Diem Brown was just 22-years-old when she was diagnosed with ovarian cancer. Now seven years later and suffering a relapse, she understands firsthand the issues cancer patients deal with on a day-to-day basis. Much like mesothelioma patients, Diem was not only overwhelmed by the disease, but also by the outpouring of support from friends and loved ones. Now when friends ask her “How can I help?” she can direct them to the patient registry website she developed – MedGift.com.
When a friend or loved one is diagnosed with pleural mesothelioma, an asbestos-caused pulmonary cancer, the first question asked of the patient is “What can I do for you?” Brown realized that answering this could be challenging and even awkward at times. But realizing that brides and mothers-to-be have the ability to ask for gifts and support from friends through gift registries, Brown was inspired to establish a registry for patients.
MedGift allows mesothelioma patients to separate their help into three sections: needs, wants and wishes. In the “needs” section patients can request financial support for paying bills. Some hospitals are directly linked to MedGift allowing friends to make payments directly against a patient’s bill. Under the “wants” section patients can request tangible gifts such as a blanket for warmth when receiving chemotherapy to fight mesothelioma. In addition, patients can request “wishes” such as babysitting, transportation to appointments or simply a prayer.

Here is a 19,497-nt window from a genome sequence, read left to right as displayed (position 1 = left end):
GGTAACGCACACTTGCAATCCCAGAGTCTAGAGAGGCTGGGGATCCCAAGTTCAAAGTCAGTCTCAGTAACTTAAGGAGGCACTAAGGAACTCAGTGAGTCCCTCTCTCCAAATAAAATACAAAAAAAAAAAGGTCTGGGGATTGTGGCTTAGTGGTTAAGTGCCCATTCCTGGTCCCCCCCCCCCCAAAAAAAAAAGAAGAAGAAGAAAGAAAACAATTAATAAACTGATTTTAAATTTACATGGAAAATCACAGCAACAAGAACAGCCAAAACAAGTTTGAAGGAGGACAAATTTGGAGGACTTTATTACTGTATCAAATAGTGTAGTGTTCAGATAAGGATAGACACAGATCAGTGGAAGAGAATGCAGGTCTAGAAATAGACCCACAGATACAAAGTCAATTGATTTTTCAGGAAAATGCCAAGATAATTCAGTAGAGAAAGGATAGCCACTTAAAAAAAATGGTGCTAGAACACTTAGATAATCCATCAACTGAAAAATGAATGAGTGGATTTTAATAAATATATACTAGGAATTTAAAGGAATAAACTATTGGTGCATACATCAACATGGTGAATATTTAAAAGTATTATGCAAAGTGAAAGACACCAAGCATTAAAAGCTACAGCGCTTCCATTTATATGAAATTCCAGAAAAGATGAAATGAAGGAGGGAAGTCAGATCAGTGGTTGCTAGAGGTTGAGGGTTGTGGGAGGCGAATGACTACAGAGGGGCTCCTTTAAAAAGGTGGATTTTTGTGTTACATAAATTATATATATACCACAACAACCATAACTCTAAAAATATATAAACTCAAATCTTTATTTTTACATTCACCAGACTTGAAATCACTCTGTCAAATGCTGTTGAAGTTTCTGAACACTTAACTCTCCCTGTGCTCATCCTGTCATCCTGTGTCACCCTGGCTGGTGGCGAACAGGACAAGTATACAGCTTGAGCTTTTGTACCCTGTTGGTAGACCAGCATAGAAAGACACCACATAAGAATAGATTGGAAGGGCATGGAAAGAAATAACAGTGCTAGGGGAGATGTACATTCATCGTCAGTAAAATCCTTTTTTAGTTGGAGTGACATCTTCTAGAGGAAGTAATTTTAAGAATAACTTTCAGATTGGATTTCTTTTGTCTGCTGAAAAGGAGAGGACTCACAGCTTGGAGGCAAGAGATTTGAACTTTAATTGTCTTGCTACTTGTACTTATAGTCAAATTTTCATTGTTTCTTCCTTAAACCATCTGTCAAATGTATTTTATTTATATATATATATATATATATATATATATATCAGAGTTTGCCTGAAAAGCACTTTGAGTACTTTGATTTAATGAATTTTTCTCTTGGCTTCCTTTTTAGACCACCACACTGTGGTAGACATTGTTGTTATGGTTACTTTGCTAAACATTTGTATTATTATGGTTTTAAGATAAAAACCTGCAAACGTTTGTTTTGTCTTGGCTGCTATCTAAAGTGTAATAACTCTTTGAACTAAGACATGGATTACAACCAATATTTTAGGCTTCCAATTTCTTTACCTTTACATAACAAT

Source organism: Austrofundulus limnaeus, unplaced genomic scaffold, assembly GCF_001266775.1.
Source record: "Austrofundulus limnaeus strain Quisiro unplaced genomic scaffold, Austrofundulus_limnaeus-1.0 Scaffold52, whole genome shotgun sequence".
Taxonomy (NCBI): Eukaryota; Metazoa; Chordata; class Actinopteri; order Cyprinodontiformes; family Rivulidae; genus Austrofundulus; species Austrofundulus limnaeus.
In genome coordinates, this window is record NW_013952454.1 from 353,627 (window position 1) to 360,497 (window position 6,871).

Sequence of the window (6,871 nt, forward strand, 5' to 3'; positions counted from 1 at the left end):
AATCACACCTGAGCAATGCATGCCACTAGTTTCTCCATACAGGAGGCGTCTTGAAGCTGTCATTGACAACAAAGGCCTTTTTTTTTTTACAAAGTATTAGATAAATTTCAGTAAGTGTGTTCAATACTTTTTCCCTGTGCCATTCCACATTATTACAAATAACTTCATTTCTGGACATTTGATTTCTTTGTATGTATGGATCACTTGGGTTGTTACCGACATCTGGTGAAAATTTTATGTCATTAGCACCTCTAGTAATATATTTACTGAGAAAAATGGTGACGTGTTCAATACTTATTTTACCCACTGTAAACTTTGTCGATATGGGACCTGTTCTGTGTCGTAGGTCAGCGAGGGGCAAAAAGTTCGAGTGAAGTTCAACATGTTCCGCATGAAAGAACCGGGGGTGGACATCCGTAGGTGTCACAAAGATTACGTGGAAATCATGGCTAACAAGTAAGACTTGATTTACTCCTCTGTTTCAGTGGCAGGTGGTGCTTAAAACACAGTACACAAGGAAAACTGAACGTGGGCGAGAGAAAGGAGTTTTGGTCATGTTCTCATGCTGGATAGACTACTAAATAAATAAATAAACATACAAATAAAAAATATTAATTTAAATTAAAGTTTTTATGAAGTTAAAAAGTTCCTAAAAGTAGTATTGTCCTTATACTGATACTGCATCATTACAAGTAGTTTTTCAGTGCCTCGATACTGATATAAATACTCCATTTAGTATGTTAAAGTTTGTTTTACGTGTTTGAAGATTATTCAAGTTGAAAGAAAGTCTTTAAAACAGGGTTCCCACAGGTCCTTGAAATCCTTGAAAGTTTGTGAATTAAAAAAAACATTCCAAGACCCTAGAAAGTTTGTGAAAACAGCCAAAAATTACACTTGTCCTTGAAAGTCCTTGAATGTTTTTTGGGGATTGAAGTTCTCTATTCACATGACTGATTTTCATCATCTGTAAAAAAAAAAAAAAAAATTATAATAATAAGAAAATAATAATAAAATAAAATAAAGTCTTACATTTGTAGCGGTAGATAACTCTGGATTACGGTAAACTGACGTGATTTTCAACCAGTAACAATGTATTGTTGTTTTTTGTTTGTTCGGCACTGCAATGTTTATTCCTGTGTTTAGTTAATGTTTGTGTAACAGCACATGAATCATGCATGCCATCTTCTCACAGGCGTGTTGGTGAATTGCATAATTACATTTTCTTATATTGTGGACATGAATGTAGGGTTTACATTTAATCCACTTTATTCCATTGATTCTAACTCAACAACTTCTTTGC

“It’s the first ever Patient Gift Registry,” according to Brown. “Any patient, from cancer to car accidents to wounded warriors, can list their hospital bills, ask for wigs, wheelchairs, certain foods or cosmetics. Their friends, family and co-workers can then go on and select an item from their patient gift registry, without even having to ask.”
In addition to the gift registry functionality, MedGift offers an online community through social media capabilities. MedGift is a secure site and it offers patients the ability to personalize their registry with photos, journal entries and to connect to Facebook and Twitter. With so many surgeries, treatments and appointments, many mesothelioma patients and their families find keeping a journal of their progress is an easy way to keep friends and families apprised of their progress without having to contact everyone individually.
If someone you know is battling mesothelioma, offering them some words of encouragement through a card and visiting them lets them know they are not alone. But being able to provide tangible support through their MedGift registry can offer them support that can help alleviate the stress they may be feeling when trying to deal with all aspects of their cancer.
Diem Brown is an entertainment reporter for Sky Living and a recurring cast member on MTV’s reality television series The Challenge. Brown, now 30-years-old, just learned that her ovarian cancer has returned.
Learn more about mesothelioma.